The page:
Good morning. I hope you enjoyed your extra hour yesterday. Don’t think about the early darkness that’s coming; focus on the morning sun instead. We’ve got news about development in River North, bugs as food, empanadas with no bugs, money in politics, the opioid crisis and more.
Read on. Oh, and vote!
Housing in the Denver metro area is expensive and in short supply. So why aren’t builders filling the gap? They’re trying to, as Molly Armbrister reports, but high land prices, a shortage of construction crews and lengthy and complicated entitlement processes all contribute to slowing the pace of new construction and increasing costs to builders, which they, in turn, pass on to consumers as long as the market will bear it. (DBJ)
Denver is working to finalize the regulations that will allow builders to go high around the 38th and Blake station on the RTD’s A Line. Developers of residential projects will have to include affordable housing to take advantage of 8, 12 and 16-story maximums. But what about the developers of commercial projects? That question remains to be answered. (Denverite)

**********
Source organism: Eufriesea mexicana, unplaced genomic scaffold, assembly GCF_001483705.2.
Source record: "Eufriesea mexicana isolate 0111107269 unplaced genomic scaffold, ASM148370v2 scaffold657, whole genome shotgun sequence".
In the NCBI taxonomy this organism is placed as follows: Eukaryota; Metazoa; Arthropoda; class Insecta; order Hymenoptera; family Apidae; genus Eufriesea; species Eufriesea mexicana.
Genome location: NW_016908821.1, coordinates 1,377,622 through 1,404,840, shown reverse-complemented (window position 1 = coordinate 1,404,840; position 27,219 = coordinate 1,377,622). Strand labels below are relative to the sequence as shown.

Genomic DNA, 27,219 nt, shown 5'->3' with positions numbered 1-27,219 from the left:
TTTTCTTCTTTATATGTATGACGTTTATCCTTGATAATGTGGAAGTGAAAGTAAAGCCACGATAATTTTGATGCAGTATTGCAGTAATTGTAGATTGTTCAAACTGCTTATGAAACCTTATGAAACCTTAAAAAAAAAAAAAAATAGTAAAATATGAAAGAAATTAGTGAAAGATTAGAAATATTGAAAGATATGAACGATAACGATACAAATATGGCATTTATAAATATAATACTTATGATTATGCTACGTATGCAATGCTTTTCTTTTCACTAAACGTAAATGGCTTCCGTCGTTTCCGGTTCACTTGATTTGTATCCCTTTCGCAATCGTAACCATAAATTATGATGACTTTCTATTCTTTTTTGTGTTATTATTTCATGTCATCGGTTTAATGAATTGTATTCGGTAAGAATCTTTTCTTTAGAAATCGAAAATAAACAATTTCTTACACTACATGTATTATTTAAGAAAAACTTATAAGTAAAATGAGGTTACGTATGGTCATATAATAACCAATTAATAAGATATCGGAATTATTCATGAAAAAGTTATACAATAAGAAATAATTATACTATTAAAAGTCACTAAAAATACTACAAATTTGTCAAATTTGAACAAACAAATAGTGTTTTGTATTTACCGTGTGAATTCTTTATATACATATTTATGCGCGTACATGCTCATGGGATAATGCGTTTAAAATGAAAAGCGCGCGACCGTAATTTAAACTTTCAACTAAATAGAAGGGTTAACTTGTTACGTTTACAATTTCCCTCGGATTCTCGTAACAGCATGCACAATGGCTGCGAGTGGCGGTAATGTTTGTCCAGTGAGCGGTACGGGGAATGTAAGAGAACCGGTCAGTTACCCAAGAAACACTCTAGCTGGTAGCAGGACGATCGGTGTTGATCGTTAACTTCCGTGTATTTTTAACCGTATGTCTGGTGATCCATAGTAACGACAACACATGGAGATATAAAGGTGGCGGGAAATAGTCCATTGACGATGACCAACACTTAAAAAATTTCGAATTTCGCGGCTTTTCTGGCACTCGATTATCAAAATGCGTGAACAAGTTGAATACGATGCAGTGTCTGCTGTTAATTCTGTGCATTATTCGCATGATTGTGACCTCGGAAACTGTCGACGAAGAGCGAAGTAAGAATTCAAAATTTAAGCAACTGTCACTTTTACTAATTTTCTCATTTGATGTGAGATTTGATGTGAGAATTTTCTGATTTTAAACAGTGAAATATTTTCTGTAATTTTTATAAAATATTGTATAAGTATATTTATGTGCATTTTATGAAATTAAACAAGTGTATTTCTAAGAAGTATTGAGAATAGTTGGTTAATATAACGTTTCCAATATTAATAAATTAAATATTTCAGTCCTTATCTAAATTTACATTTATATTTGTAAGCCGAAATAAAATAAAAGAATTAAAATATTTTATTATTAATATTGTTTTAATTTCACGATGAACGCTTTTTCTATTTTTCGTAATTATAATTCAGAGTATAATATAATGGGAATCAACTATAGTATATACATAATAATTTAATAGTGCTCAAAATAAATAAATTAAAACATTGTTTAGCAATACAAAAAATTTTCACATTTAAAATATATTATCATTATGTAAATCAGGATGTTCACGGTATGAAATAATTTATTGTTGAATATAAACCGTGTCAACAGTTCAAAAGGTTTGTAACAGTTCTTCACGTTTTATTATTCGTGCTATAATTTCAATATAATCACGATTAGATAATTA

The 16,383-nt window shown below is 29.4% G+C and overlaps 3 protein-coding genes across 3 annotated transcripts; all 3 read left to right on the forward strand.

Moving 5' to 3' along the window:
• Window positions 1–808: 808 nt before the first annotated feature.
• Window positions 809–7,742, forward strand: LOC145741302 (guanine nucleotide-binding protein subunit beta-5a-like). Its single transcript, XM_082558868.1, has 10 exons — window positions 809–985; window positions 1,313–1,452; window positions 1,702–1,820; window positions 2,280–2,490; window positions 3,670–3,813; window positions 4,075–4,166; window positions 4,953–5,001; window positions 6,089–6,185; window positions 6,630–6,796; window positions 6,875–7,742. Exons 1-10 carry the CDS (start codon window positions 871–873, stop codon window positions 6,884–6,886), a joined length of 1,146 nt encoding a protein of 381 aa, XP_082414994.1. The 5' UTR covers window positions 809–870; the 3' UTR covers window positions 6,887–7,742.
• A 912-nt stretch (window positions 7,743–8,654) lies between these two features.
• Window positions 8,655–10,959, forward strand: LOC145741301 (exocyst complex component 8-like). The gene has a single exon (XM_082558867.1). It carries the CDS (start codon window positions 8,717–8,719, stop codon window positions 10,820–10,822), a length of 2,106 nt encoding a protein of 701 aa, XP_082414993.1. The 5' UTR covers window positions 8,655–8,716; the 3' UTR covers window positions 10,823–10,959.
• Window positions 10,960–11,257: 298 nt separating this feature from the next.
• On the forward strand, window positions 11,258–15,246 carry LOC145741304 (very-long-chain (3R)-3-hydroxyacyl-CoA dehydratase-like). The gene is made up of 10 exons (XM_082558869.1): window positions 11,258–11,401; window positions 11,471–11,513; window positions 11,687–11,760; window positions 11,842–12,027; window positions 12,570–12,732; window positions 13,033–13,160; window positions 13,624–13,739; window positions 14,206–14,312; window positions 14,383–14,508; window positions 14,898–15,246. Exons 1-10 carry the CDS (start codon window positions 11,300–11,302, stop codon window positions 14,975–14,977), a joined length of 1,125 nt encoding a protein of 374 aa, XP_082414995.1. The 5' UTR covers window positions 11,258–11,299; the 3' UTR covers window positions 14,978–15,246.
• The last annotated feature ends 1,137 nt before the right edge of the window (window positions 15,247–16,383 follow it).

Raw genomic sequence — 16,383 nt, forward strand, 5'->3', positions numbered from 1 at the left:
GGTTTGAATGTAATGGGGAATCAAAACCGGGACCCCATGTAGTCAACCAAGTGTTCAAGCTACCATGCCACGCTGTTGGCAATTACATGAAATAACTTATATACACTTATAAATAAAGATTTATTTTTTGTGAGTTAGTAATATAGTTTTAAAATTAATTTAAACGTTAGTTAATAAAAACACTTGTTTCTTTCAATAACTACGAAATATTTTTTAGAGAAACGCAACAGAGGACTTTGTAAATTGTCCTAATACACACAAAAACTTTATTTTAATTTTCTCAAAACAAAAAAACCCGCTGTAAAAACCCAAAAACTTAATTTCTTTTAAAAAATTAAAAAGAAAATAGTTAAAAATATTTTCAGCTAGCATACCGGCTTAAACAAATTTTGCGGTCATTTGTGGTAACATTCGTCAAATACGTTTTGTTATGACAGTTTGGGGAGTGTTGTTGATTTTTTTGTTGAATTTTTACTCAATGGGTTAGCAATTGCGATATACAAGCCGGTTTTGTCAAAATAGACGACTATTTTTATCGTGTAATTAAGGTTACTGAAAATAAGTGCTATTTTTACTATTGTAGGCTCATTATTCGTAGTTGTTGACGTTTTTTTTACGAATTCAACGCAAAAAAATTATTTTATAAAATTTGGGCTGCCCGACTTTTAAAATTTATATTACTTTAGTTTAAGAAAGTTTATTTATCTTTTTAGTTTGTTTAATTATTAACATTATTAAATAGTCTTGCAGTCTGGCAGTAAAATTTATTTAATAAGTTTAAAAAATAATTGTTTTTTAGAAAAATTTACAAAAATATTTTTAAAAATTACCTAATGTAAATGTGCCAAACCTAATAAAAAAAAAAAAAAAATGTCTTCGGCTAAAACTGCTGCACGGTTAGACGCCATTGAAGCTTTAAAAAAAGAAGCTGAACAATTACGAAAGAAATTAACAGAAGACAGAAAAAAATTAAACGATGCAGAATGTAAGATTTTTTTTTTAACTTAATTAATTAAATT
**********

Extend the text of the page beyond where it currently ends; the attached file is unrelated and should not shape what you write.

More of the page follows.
An effort to limit development in Lakewood isn’t dead yet and could still appear on a special election ballot in the spring, as John Aguilar reports. (DP)
Devin Patrick Kelley, identified by law enforcement as the perpetrator of Sunday’s mass shooting at a Texas church, lived in Colorado Springs as recently as 2014. We’re still learning about this person and his motives, and it remains to be seen if his time in Colorado will shed any light on what happened. (DP)
In the tragic tally that we keep in this country, Sunday’s murder of at least 26 people means that the Columbine school shooting, in which 13 people died, no longer ranks among the 10 worst mass shootings in U.S. history. (Kyle Clark, ABC)
The Harm Reduction Action Center on Colfax wants people to be able to inject heroin in their building — to help save lives. Supervised injection sites operate in dozens of cities around the world. Council President Albus Brooks is supportive, and an interim committee at the Capitol moved forward legislation that would allow for a pilot program. But making this happen still requires approval from the Colorado General Assembly and the Denver City Council and is sure to be contentious. It’s also not clear what the federal stance will be. (Denverite)
John Frank has a comprehensive look at what Colorado is and is not doing to address the opioid crisis, which seems to be worsening here, even as we haven’t been as hard hit as other parts of the country. (DP)
The debate over whether to change the name of Stapleton continues. The neighborhood is named after the old municipal airport on whose grounds it sits, and the airport in turn was named for Benjamin Stapleton, a Denver mayor known for his role in developing the city’s infrastructure and his close ties to the KKK. You can see why this is uncomfortable.